Some questions I have about global warming:
- What is the ideal temperature for planet Earth? Should it be, on average, a degree or two warmer than it is now, cooler than it is now, or are we now at the ideal?
- If mankind stopped doing absoultely everything they are doing to add to global warming, what would be the effect, how large would the effect be, and how quickly would it happen?
- What part of climate change is "natural rhythm" and essentially unstoppable?
- If we stop doing 50% of what we are doing to add to global warming, will we get 50% of the "benefit," or is the effect not linear?
- What, then, is the desired effect, and how much must be done to achieve it, and what will be the cost to achieve it? Looking at the cost-benefit ratio, is it in fact a good idea for us to pursue this reduction?
S. Fred Singer is professor emeritus of environmental sciences at the University of Virginia, a distinguished research professor at George Mason University, and president of the Science and Environmental Policy Project. He performed his undergraduate studies at Ohio State University and earned his Ph.D. in Physics from Princeton University. He was the founding dean of the School of Environmental and Planetary Sciences at the University of Miami, the founding director of the U.S. National Weather Satellite Service, and served for five years as vice chairman of the U.S. National Advisory Committee on Oceans and Atmosphere. I'm guessing that means he knows more than I do.
Here are some excerpts from a talk he gave at Hillsdale College in June 2007. Good food for thought. If you'd like to read the whole text, you'll find it here.
[I]n seeking to understand recent warming, we also have to consider the natural factors that have regularly warmed the climate prior to the industrial revolution and, indeed, prior to any human presence on the earth. After all, the geological record shows a persistent 1,500-year cycle of warming and cooling extending back at least one million years.
In identifying the burning of fossil fuels as the chief cause of warming today, many politicians and environmental activists simply appeal to a so-called “scientific consensus.” There are two things wrong with this. First, there is no such consensus: An increasing number of climate scientists are raising serious questions about the political rush to judgment on this issue. For example, the widely touted “consensus” of 2,500 scientists on the United Nations Intergovernmental Panel on Climate Change (IPCC) is an illusion: Most of the panelists have no scientific qualifications, and many of the others object to some part of the IPCC’s report. The Associated Press reported recently that only 52 climate scientists contributed to the report’s “Summary for Policymakers.”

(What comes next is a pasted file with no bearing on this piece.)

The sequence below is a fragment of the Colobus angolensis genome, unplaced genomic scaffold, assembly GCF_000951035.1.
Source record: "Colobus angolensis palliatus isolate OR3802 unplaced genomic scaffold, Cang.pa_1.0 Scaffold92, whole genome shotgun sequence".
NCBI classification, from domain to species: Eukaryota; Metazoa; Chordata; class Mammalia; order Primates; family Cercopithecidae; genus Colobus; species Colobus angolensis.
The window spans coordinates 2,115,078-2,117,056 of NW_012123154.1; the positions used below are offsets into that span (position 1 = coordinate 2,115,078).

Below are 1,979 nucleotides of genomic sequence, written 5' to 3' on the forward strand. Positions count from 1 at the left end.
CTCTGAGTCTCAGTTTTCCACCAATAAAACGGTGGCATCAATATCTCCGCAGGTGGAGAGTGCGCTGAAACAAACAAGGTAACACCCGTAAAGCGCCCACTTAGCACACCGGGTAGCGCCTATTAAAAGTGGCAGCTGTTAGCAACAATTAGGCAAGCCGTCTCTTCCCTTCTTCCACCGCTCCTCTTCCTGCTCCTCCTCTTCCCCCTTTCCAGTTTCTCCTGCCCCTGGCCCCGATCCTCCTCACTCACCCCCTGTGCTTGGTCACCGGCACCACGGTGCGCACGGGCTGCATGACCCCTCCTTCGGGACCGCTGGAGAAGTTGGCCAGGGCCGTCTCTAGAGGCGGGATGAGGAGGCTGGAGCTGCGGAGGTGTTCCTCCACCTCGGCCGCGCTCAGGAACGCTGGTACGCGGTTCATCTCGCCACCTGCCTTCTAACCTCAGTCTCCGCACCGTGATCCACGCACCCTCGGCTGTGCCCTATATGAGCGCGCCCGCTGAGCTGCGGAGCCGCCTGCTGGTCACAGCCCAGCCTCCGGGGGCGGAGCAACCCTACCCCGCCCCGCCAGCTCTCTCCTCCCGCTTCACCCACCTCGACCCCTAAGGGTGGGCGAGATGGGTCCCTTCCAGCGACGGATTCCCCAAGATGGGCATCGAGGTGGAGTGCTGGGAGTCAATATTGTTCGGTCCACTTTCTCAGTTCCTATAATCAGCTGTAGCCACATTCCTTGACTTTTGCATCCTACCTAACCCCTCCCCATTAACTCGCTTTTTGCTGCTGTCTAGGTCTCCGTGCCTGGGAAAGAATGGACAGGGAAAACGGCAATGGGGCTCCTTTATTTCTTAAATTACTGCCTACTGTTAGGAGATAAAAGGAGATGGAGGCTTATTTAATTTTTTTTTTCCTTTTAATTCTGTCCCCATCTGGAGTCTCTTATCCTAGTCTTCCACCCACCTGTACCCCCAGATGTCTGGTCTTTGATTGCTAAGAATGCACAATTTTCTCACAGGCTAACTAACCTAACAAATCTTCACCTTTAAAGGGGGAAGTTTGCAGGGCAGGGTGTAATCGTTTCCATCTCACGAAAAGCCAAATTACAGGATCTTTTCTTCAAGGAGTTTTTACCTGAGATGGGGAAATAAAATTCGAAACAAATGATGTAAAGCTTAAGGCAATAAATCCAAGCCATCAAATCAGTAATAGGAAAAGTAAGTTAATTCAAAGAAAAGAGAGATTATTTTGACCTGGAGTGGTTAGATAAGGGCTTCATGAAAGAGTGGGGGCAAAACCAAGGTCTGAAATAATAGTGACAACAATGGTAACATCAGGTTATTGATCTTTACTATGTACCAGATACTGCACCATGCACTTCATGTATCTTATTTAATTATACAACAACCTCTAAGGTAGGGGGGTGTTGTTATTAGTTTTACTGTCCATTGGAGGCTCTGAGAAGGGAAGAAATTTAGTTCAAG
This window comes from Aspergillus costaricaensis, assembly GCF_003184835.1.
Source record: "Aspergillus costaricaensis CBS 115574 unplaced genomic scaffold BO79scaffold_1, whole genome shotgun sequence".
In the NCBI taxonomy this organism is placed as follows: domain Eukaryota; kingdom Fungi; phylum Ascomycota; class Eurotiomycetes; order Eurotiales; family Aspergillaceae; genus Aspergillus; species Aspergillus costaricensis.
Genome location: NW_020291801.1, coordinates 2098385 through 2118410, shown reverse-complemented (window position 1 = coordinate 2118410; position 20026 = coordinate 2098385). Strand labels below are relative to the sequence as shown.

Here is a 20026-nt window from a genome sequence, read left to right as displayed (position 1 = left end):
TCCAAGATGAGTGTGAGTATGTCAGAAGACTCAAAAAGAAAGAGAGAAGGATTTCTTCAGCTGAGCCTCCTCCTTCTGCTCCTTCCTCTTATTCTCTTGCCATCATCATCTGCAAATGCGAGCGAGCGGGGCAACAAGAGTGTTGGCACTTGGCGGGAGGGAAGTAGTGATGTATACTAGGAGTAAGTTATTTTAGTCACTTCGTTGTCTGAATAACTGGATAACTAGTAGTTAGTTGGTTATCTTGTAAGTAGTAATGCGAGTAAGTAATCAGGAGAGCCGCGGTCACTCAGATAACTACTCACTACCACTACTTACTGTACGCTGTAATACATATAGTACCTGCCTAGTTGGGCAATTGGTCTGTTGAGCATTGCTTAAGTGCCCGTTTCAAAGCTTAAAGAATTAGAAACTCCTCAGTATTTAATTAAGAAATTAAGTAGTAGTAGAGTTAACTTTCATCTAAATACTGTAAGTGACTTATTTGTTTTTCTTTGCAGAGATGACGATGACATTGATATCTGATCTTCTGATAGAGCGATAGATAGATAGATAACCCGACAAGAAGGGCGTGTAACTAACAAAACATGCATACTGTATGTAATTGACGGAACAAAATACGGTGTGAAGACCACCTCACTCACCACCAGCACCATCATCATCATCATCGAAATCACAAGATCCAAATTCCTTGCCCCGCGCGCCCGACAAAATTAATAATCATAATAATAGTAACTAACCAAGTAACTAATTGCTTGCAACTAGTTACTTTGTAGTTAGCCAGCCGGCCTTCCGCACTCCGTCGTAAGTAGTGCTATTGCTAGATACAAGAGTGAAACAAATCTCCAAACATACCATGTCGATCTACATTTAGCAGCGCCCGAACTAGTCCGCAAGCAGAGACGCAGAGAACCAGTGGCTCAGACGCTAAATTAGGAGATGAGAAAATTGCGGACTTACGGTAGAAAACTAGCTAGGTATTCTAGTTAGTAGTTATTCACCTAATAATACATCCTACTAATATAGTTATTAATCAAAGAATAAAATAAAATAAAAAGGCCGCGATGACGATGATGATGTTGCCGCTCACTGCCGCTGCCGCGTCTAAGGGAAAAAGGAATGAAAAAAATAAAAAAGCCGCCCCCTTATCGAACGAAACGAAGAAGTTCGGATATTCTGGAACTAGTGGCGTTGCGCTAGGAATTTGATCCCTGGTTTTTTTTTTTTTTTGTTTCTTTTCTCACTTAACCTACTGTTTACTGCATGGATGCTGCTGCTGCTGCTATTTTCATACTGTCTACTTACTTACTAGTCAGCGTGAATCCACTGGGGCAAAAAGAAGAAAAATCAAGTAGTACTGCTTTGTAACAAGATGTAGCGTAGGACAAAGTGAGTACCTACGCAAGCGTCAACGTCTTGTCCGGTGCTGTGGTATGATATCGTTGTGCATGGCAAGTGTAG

Likewise, only about a dozen members of the governing board voted on the “consensus statement” on climate change by the American Meteorological Society (AMS). Rank and file AMS scientists never had a say, which is why so many of them are now openly rebelling. Estimates of skepticism within the AMS regarding man-made global warming are well over 50 percent.
The second reason not to rely on a “scientific consensus” in these matters is that this is not how science works. After all, scientific advances customarily come from a minority of scientists who challenge the majority view—or even just a single person (think of Galileo or Einstein). Science proceeds by the scientific method and draws conclusions based on evidence, not on a show of hands.
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The irony is that a slightly warmer climate with more carbon dioxide is in many ways beneficial rather than damaging. Economic studies have demonstrated that a modest warming and higher CO2 levels will increase GNP and raise standards of living, primarily by improving agriculture and forestry. It’s a well-known fact that CO2 is plant food and essential to the growth of crops and trees—and ultimately to the well-being of animals and humans.
You wouldn’t know it from Al Gore’s An Inconvenient Truth, but there are many upsides to global warming: Northern homes could save on heating fuel. Canadian farmers could harvest bumper crops. Greenland may become awash in cod and oil riches. Shippers could count on an Arctic shortcut between the Atlantic and Pacific. Forests may expand. Mongolia could become an economic superpower. This is all speculative, even a little facetious. But still, might there be a silver lining for the frigid regions of Canada and Russia? “It’s not that there won’t be bad things happening in those countries,” economics professor Robert O. Mendelsohn of the Yale School of Forestry & Environmental Studies says. “But the idea is that they will get such large gains, especially in agriculture, that they will be bigger than the losses.” Mendelsohn has looked at how gross domestic product around the world would be affected under different warming scenarios through 2100. Canada and Russia tend to come out as clear gainers, as does much of northern Europe and Mongolia, largely be-cause of projected increases in agricultural production.
To repeat a point made at the beginning: Climate has been changing cyclically for at least a million years and has shown huge variations over geological time. Human beings have adapted well, and will continue to do so.